I hope this Square thing catches on, especially if it can help make every big retailer's checkout experience more like the Apple Store's. That is to say, turn every in-store salesperson into a roving register to speed things up. The startup, whose small attachment turns a smartphone into a credit card reader, got a further boost this week with payment giant Visa making a strategic investment in the company.
"America's Most Reliable Wireless Network" has been anything but in the last couple of days when it comes to 4G service. Verizon Wireless said today its high-speed 4G LTE network, which covers 45 U.S. cities, was restored this morning after suffering an outage that began late Tuesday. The shutdown has been especially embarrassing for a carrier that's long made reliability a central part of its marketing and corporate identity.
A new study from Retrevo today found nearly two-thirds (62%) of mobile customers feel stuck with outdated smartphones because their two-year contracts won't allow them to buy new handsets more frequently. At the same time, manufacturers are pumping out new models faster than ever. More than 120 smartphones were released from major vendors over the course of about a year, according to Retrevo.
Google released a batch of smartphone usage data today based on a new study it commissioned from market research firm Ipsos OTX, based on a survey of more than 5,000 U.S. smartphone users at the end of 2010. The upshot of the findings: people are using smartphones a lot for searching and shopping businesses, and advertisers should have a strong mobile presence and use the medium for marketing.
With the launch of its upgraded Nook Color e-reader today, Barnes & Noble has added more pressure on Amazon to introduce its own tablet -- in color.
Sprint Nextel has been one of the earliest and most outspoken critics of AT&T's proposed acquisition of T-Mobile USA. Sprint CEO Dan Hesse earlier this month said the mega-deal poses a "serious threat" to the industry and would eliminate competition from the wireless market by effectively turning it into a duopoly dominated by AT&T and Verizon Wireless. But in merger documents AT&T filed with the Federal Communications Commission yesterday, the nation's No. 2 carrier had only complimentary things to say about Sprint as a competitor.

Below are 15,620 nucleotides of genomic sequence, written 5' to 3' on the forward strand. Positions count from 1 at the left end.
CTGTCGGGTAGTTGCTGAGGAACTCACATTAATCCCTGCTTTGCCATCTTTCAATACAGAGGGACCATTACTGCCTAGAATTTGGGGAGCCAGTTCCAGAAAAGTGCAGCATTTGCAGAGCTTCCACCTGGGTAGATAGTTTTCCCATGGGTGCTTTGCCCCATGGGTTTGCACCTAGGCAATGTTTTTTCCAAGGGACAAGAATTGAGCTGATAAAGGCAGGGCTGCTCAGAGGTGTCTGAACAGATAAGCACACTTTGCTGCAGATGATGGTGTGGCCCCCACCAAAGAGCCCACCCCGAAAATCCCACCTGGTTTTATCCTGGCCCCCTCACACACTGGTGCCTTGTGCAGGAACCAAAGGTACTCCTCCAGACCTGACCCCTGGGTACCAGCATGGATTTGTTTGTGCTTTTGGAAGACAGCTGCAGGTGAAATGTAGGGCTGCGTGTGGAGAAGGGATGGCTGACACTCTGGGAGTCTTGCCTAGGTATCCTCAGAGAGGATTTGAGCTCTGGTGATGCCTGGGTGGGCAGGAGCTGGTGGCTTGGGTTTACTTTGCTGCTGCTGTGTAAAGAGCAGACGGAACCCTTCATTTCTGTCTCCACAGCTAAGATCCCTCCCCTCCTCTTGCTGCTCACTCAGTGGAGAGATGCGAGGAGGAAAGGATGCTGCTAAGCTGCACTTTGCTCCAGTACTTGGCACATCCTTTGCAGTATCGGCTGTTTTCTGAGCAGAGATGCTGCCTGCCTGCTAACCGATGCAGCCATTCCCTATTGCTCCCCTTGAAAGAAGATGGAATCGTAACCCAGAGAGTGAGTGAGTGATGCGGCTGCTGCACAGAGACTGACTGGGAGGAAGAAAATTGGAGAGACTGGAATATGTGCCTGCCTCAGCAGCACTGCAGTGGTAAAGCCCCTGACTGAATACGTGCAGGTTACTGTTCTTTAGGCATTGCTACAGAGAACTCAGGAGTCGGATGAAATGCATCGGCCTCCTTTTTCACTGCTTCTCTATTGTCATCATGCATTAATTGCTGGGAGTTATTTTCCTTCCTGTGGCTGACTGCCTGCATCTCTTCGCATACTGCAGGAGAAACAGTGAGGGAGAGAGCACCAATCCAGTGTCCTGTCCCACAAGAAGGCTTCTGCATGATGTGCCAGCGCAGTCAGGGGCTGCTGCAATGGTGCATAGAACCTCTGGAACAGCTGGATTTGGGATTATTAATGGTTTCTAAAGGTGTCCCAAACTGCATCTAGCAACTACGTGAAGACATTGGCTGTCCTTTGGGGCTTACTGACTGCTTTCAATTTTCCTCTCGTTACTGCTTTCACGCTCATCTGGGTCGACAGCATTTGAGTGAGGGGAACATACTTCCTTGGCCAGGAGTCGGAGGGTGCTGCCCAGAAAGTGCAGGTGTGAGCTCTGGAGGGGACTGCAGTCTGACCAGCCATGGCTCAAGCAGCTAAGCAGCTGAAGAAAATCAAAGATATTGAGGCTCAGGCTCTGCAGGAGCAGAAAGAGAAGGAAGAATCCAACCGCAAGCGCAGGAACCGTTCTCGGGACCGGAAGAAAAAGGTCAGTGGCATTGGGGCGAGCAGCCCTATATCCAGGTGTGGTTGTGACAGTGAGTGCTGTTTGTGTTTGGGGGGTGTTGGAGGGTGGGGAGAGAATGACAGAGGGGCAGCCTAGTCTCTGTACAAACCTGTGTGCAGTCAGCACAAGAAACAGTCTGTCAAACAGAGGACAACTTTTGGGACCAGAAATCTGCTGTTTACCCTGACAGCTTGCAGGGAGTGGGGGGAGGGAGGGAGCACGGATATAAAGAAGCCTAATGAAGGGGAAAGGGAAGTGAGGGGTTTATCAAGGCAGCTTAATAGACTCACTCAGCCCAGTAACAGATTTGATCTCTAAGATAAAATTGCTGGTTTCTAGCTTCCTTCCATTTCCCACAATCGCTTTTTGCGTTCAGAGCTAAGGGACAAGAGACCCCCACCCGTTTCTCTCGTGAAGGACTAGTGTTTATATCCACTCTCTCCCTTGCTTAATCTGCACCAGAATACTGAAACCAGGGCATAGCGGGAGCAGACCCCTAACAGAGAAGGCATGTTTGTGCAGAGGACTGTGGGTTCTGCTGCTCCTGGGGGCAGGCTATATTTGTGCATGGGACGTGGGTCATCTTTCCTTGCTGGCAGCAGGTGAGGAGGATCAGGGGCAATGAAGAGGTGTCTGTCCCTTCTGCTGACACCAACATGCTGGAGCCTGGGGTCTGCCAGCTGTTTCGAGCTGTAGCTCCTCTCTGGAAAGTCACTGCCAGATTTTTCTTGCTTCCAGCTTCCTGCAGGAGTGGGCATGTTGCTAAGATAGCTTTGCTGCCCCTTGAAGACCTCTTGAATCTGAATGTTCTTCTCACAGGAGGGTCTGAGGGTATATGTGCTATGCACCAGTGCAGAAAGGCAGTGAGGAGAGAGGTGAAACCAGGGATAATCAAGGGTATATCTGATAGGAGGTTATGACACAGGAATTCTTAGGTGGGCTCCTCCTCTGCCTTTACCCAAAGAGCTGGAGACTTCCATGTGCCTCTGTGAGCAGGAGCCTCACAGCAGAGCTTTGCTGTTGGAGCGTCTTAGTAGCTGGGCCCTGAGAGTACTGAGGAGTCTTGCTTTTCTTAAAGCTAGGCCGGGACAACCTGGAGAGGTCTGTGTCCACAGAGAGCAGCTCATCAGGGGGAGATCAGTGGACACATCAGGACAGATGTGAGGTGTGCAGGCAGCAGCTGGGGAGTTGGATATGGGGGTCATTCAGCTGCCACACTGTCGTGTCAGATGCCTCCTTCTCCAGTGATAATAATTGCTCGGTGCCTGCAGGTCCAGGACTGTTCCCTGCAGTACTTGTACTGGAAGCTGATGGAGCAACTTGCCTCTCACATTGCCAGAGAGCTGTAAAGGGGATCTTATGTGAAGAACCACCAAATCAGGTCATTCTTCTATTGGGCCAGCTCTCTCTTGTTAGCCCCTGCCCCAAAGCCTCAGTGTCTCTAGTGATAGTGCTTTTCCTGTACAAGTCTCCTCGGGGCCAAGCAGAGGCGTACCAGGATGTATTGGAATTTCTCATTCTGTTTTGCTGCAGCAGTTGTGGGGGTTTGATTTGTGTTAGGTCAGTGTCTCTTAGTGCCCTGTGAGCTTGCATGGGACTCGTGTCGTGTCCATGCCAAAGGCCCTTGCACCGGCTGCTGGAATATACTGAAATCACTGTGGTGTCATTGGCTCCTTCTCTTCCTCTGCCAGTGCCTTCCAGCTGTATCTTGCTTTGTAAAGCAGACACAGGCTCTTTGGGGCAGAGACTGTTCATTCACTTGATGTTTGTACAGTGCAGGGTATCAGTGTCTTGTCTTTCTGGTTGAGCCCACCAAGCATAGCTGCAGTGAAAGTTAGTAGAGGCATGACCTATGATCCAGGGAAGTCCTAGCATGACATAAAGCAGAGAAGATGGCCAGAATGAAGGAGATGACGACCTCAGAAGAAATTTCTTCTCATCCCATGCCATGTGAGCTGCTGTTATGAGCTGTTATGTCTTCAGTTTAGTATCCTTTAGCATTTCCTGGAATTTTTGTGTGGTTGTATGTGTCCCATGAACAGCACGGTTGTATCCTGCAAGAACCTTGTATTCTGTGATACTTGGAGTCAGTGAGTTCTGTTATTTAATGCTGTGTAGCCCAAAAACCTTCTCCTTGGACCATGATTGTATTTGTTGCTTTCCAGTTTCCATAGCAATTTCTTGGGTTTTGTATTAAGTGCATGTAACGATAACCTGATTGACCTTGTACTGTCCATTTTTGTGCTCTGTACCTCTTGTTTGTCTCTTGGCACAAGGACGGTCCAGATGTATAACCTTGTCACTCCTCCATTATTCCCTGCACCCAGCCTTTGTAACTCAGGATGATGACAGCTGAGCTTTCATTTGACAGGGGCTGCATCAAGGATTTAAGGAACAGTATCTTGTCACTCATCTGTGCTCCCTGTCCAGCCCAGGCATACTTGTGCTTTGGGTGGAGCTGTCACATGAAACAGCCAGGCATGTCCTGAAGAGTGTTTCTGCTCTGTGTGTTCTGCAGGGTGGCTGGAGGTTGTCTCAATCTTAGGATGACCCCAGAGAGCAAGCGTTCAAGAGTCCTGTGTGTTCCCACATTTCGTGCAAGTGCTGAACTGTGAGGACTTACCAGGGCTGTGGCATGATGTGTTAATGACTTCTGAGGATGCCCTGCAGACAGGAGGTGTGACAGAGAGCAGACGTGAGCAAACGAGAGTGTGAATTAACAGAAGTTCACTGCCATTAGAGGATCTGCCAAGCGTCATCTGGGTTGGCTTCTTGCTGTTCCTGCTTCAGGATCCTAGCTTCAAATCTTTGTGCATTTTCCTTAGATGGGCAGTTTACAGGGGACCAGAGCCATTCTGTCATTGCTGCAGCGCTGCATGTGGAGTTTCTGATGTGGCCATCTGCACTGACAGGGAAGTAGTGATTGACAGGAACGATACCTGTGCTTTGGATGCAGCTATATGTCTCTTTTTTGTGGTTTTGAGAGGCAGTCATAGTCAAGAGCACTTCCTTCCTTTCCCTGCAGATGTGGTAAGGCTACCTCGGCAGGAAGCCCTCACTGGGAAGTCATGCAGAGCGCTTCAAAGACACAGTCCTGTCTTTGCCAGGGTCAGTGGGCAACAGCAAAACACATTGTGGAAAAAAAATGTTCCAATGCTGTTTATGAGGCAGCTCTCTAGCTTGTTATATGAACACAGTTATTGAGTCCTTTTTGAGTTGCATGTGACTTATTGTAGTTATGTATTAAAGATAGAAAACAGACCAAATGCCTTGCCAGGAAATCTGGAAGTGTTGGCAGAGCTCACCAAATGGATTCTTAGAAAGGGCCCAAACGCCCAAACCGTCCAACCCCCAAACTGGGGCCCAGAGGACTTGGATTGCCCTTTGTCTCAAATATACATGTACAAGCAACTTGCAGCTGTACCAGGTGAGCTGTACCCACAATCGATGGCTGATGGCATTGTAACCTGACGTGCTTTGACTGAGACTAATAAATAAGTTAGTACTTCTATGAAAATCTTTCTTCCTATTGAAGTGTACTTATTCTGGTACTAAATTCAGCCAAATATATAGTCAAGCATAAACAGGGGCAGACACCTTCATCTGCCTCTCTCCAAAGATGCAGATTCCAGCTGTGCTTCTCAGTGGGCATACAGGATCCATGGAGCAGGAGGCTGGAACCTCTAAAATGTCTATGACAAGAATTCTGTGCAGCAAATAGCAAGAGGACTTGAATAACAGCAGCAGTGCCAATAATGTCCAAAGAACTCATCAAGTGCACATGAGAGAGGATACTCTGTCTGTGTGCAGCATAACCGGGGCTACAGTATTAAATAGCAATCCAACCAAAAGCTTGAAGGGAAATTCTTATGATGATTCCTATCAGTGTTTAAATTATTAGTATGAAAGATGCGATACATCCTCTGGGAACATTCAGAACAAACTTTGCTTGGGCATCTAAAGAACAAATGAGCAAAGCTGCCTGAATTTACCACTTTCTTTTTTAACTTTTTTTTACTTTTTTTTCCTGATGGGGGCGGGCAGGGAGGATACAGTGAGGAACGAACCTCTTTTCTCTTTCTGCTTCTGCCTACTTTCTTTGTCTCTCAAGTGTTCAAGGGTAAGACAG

So after Round 1 of AT&T and Verizon Wireless going head-to-head with the iPhone, the contest could be called a split decision, or in corporate parlance, "a win/win." AT&T survived the incursion of an iPhone-equipped Verizon, activating 3.6 million of the Apple smartphones in the first quarter, up 1 million from a year earlier.
A new comScore report today about credit card use shows people are increasingly turning to their mobile devices to access accounts and complete transactions. One in five cardholders who also own a mobile phone said they've used their device to manage their accounts over the past 12 months. Specifically, 16% accessed their issuer's site via a mobile browser, 13% through an app, and 13% through mobile text alerts.
Because of its vast population and surging economic growth, China has long been eyed by mobile companies and marketers as a fertile ground for expansion. The same essentially goes for the other so-called BRIC nations: Brazil, India and Russia. A new eMarketer forecast of mobile advertising in those countries probably won't do much to change that outlook.
Cable operators and networks have been wrangling lately over rights for the streaming of live TV over iPad apps. Both Time Warner Cable and Cablevision have riled cable TV channels with new apps that their respective customers can use to watch a range of programming on the Apple tablet from anywhere in their homes. Time Warner has gone to court seeking a declaratory judgment of its rights to stream network content through its TWCableTV app.